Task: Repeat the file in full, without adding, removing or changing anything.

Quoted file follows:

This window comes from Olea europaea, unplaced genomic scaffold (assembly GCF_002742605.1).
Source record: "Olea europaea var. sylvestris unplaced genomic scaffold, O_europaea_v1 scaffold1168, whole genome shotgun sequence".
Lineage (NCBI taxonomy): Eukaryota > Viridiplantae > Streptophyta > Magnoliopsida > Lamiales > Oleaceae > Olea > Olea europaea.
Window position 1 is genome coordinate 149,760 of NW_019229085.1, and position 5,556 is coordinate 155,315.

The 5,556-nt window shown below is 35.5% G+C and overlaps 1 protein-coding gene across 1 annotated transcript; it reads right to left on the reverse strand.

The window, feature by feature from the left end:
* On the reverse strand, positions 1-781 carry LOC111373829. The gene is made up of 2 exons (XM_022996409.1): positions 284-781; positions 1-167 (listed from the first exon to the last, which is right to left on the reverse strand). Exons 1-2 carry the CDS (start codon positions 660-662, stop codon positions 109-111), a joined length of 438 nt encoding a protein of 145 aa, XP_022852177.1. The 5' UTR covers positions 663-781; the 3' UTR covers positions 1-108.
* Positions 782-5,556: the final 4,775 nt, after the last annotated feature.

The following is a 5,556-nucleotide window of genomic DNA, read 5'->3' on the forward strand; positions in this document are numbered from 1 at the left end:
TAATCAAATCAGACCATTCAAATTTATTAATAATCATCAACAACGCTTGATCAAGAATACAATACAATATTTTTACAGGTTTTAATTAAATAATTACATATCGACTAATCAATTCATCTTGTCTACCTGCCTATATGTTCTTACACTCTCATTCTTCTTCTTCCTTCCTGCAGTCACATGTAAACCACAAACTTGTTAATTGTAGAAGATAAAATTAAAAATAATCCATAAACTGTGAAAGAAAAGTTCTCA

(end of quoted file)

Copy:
This window comes from Olea europaea, unplaced genomic scaffold (assembly GCF_002742605.1).
Source record: "Olea europaea var. sylvestris unplaced genomic scaffold, O_europaea_v1 scaffold1168, whole genome shotgun sequence".
Lineage (NCBI taxonomy): Eukaryota > Viridiplantae > Streptophyta > Magnoliopsida > Lamiales > Oleaceae > Olea > Olea europaea.
Window position 1 is genome coordinate 149,760 of NW_019229085.1, and position 5,556 is coordinate 155,315.

The 5,556-nt window shown below is 35.5% G+C and overlaps 1 protein-coding gene across 1 annotated transcript; it reads right to left on the reverse strand.

The window, feature by feature from the left end:
* On the reverse strand, positions 1-781 carry LOC111373829. The gene is made up of 2 exons (XM_022996409.1): positions 284-781; positions 1-167 (listed from the first exon to the last, which is right to left on the reverse strand). Exons 1-2 carry the CDS (start codon positions 660-662, stop codon positions 109-111), a joined length of 438 nt encoding a protein of 145 aa, XP_022852177.1. The 5' UTR covers positions 663-781; the 3' UTR covers positions 1-108.
* Positions 782-5,556: the final 4,775 nt, after the last annotated feature.

The following is a 5,556-nucleotide window of genomic DNA, read 5'->3' on the forward strand; positions in this document are numbered from 1 at the left end:
TAATCAAATCAGACCATTCAAATTTATTAATAATCATCAACAACGCTTGATCAAGAATACAATACAATATTTTTACAGGTTTTAATTAAATAATTACATATCGACTAATCAATTCATCTTGTCTACCTGCCTATATGTTCTTACACTCTCATTCTTCTTCTTCCTTCCTGCAGTCACATGTAAACCACAAACTTGTTAATTGTAGAAGATAAAATTAAAAATAATCCATAAACTGTGAAAGAAAAGTTCTCA